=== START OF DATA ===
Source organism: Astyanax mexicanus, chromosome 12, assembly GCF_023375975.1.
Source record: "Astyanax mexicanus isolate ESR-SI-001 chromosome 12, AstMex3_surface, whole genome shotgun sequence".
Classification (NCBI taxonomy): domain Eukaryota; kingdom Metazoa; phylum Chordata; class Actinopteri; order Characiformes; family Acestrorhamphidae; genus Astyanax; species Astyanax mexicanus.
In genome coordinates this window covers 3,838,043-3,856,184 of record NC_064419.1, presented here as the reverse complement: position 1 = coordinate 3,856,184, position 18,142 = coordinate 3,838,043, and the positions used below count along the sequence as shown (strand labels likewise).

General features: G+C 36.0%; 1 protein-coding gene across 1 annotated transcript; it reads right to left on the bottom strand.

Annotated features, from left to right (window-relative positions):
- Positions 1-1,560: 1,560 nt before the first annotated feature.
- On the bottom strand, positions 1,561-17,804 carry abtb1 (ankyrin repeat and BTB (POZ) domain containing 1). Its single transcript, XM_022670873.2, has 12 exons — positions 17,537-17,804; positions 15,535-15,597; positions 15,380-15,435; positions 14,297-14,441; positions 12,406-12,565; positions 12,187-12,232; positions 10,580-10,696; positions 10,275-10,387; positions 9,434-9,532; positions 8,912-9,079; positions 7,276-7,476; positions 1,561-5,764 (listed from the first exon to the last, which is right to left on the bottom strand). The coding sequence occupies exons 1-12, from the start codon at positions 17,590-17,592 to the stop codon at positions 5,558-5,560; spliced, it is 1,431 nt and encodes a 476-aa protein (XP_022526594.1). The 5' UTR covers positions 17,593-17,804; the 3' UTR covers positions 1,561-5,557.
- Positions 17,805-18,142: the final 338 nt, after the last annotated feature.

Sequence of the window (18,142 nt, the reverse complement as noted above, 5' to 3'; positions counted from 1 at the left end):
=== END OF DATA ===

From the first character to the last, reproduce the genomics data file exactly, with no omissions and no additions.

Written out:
Source organism: Astyanax mexicanus, chromosome 12, assembly GCF_023375975.1.
Source record: "Astyanax mexicanus isolate ESR-SI-001 chromosome 12, AstMex3_surface, whole genome shotgun sequence".
Classification (NCBI taxonomy): domain Eukaryota; kingdom Metazoa; phylum Chordata; class Actinopteri; order Characiformes; family Acestrorhamphidae; genus Astyanax; species Astyanax mexicanus.
In genome coordinates this window covers 3,838,043-3,856,184 of record NC_064419.1, presented here as the reverse complement: position 1 = coordinate 3,856,184, position 18,142 = coordinate 3,838,043, and the positions used below count along the sequence as shown (strand labels likewise).

General features: G+C 36.0%; 1 protein-coding gene across 1 annotated transcript; it reads right to left on the bottom strand.

Annotated features, from left to right (window-relative positions):
- Positions 1-1,560: 1,560 nt before the first annotated feature.
- On the bottom strand, positions 1,561-17,804 carry abtb1 (ankyrin repeat and BTB (POZ) domain containing 1). Its single transcript, XM_022670873.2, has 12 exons — positions 17,537-17,804; positions 15,535-15,597; positions 15,380-15,435; positions 14,297-14,441; positions 12,406-12,565; positions 12,187-12,232; positions 10,580-10,696; positions 10,275-10,387; positions 9,434-9,532; positions 8,912-9,079; positions 7,276-7,476; positions 1,561-5,764 (listed from the first exon to the last, which is right to left on the bottom strand). The coding sequence occupies exons 1-12, from the start codon at positions 17,590-17,592 to the stop codon at positions 5,558-5,560; spliced, it is 1,431 nt and encodes a 476-aa protein (XP_022526594.1). The 5' UTR covers positions 17,593-17,804; the 3' UTR covers positions 1,561-5,557.
- Positions 17,805-18,142: the final 338 nt, after the last annotated feature.

Sequence of the window (18,142 nt, the reverse complement as noted above, 5' to 3'; positions counted from 1 at the left end):